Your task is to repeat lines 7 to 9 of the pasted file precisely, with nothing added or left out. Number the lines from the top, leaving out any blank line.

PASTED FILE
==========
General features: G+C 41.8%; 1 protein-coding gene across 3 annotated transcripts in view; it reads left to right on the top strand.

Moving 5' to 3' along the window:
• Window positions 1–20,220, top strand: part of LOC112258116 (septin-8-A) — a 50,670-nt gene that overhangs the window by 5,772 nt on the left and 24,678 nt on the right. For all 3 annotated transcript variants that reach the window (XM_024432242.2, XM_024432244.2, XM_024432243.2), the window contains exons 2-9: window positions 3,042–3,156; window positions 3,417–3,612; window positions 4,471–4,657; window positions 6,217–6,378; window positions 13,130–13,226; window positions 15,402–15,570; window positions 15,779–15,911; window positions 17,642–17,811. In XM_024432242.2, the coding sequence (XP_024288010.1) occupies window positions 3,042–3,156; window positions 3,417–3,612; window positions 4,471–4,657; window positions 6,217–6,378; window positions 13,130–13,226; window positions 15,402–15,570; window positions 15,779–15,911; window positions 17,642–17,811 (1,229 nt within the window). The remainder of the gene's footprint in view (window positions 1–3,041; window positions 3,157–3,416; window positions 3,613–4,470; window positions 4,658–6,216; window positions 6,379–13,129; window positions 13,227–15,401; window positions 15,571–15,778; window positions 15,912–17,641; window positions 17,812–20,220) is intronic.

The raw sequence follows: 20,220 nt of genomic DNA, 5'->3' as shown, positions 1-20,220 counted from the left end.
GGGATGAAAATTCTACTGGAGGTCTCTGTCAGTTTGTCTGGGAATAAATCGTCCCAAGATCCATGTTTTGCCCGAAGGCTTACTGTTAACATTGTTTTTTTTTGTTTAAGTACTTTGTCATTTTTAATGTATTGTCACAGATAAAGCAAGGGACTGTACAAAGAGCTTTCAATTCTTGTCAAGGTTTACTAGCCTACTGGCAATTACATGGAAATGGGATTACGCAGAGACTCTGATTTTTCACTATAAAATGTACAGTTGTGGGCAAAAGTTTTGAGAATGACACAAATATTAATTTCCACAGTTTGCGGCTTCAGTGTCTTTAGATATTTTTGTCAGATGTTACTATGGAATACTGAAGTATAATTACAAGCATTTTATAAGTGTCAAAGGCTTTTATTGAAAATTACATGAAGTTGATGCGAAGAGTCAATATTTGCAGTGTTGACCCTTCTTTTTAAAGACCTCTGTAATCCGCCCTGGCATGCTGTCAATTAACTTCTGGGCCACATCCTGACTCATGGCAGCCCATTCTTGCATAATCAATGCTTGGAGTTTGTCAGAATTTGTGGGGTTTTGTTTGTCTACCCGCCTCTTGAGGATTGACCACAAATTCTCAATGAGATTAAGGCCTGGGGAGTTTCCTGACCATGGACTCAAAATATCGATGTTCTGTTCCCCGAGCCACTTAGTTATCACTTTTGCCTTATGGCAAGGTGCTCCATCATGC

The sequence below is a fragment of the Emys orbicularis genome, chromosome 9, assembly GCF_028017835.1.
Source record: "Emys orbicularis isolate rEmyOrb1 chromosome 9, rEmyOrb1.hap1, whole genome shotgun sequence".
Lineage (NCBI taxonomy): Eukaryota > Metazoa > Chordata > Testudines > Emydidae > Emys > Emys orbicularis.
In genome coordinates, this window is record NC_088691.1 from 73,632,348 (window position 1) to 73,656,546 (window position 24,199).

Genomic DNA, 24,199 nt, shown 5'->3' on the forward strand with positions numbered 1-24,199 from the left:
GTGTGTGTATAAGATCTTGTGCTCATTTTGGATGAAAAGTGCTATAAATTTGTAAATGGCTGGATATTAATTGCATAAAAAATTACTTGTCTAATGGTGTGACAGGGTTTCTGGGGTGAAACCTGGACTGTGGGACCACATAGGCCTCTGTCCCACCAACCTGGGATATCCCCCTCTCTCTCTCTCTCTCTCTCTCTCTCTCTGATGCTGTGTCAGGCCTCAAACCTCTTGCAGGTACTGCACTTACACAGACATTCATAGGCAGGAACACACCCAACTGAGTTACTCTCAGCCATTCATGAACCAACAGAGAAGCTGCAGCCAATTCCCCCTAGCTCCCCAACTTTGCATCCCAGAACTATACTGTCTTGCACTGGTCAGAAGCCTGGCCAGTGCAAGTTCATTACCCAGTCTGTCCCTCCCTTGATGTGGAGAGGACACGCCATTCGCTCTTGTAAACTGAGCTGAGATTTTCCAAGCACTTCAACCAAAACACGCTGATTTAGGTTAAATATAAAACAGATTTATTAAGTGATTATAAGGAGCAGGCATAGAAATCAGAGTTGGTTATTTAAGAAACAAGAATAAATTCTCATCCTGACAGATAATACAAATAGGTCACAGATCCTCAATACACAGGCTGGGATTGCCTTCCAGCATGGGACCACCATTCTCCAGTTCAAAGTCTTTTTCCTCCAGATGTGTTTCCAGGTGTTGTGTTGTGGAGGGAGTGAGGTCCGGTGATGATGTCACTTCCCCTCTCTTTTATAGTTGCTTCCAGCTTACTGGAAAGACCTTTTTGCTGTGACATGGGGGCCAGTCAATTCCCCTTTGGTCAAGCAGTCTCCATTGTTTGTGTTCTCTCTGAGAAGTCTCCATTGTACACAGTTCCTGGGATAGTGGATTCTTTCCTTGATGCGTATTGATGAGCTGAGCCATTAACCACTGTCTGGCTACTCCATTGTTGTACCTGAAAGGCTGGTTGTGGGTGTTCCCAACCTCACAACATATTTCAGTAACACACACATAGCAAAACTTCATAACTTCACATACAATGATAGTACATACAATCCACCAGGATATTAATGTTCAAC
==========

Source record: "Emys orbicularis isolate rEmyOrb1 chromosome 9, rEmyOrb1.hap1, whole genome shotgun sequence".
Lineage (NCBI taxonomy): Eukaryota > Metazoa > Chordata > Testudines > Emydidae > Emys > Emys orbicularis.
In genome coordinates, this window is record NC_088691.1 from 73,632,348 (window position 1) to 73,656,546 (window position 24,199).